wed 28/06/2017

1940s

Albert Herring, The Grange Festival review - playing it straight yields classic comedy gold

Perfect comedies for the country-house opera scene? Mozart's Figaro and Così, Strauss's Ariadne - and Britten's Albert Herring, now 70 years and a few days old, but as ageless as the rest. With the passing of time it's ever more obvious that this...

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Ariadne auf Naxos, Glyndebourne review – seriously compelling revival

It’s often said that Ariadne auf Naxos is all about The Composer – not only Richard Strauss but an affectionate parody of his younger self – and Katharina Thoma takes this idea seriously in her Glyndebourne production. In the role, Angela Brower...

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Churchill review - Winston has smallness thrust upon him

He may often be voted Greatest Briton in the History of Everything, but are we approaching peak Winston? Scroll down Churchill’s IMDb entry and you’ll find that he’s been played by every Tom, Dick and Harry in all manner of cockamamie entertainments...

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The Discovery of Mondrian review - the most comprehensive survey ever

Standing inside the Gemeentemuseum’s life-size reconstruction of Mondrian’s Paris studio, the painter’s reputation as an austere recluse seems well-deserved. Returning from Holland to France after the First World War, he lived and worked in what...

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All Our Children review - shameful historical period horrifies anew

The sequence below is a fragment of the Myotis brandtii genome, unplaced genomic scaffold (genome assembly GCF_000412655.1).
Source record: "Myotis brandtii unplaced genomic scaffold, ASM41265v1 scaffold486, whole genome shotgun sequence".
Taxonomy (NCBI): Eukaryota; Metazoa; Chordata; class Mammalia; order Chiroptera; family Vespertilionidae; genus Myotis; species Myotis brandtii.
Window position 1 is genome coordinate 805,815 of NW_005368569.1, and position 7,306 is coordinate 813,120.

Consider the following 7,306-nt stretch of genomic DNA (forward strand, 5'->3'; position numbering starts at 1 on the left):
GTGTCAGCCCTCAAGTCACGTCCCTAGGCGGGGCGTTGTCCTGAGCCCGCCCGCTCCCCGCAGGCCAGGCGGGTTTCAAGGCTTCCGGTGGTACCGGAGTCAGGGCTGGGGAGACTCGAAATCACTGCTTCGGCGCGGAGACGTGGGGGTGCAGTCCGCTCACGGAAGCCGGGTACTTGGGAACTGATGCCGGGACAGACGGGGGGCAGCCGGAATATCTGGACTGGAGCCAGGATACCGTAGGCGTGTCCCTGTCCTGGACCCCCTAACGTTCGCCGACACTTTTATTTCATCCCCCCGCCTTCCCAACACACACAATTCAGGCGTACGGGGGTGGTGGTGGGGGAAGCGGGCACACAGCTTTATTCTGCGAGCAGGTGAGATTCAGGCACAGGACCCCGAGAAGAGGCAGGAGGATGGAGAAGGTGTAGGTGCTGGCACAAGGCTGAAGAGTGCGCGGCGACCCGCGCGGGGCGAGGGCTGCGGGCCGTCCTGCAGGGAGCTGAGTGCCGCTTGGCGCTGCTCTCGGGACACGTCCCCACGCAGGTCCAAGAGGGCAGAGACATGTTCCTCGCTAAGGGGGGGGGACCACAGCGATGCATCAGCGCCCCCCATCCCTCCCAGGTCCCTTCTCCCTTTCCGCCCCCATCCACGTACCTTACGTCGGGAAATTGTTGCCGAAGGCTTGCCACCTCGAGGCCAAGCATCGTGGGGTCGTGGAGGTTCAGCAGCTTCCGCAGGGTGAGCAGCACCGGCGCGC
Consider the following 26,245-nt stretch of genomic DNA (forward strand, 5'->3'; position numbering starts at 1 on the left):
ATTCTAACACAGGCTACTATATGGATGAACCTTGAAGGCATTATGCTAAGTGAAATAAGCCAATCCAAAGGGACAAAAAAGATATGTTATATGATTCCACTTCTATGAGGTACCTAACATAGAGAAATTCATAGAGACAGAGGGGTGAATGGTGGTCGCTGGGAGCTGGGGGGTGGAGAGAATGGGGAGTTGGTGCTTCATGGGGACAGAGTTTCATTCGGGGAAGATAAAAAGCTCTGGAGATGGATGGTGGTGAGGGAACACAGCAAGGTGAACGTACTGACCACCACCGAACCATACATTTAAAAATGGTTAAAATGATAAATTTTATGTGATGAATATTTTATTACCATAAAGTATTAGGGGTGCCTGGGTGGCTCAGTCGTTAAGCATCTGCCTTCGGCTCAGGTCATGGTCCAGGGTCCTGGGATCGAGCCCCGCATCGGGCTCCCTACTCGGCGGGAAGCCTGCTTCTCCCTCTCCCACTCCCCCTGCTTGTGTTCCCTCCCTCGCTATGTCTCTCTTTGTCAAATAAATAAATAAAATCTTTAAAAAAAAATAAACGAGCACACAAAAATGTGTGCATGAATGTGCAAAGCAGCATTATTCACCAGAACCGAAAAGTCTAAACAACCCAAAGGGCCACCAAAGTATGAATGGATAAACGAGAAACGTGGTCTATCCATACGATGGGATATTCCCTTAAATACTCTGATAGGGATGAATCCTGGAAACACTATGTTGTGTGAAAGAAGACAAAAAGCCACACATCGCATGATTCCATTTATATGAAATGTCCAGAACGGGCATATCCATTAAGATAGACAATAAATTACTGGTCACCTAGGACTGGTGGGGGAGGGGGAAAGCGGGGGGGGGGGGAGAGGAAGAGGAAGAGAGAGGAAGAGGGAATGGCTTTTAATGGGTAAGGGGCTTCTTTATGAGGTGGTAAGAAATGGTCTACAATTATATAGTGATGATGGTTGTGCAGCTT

How do you tell a story as complex as the eugenics movement, which is pursued afresh in writer-director Stephen Unwin's new play All Our Children? Its idealistic origins lie in Britain with Francis Galton in 1883, before leading to forced...

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Their Finest review - undone by feeble female characterisation

Yet another excuse to snuggle down with some cosy wartime nostalgia, Their Finest is purportedly a tribute to women’s undervalued role in the British film industry. Unfortunately it comes over more blah than Blitz. Gemma Arterton plays Catrin Cole,...

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Neruda, review - 'poetry and politics'

Chilean director Pablo Larrain has described Neruda as a “false biopic”, and it’s a film that surprises on many levels in its presentation of Pablo Neruda, the great poet who is his country’s best-known cultural figure. It captivates for the scope...

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Matthew Bourne's Early Adventures, Sadler's Wells

Not every artist attains the kind of status that will allow their early works to be revived – or, when revived, greeted with commercial and critical success. This is something of a shame for those of us with a historical mindset who like seeing...

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An American in Paris review - 'stagecraft couldn't be slicker'

What’s in a yellow dress? Hope over experience? Reckless confidence? This is a legitimate question when the second big cross-Atlantic people-pleaser hoves into view featuring a girl in a frock of striking daffodil hue. It doesn’t take a degree in...

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Viceroy's House

The Partition of India is vast and unexplored terrain in modern cinema. It triggered the migration of 14 million people: Muslims moved from an India reduced in size overnight to the new homeland of Pakistan, and non-Muslims made the opposite journey...

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Blu-ray: Mildred Pierce

Joan Crawford’s towering, lauded and Oscar-awarded lead performance in Michael Curtiz’s powerful 1945 film Mildred Pierce has the potential to diminish appreciation of the film as a whole. It can be watched for her career-reviving depiction of the...

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The Halcyon, Series 1 Finale, ITV

A screaming comes across the sky. It has happened before, but there is nothing to compare it to now…One of the many ironies of Gravity’s Rainbow, Thomas Pynchon’s massive novel partly set in 1940s London, is that what follows these opening lines (...

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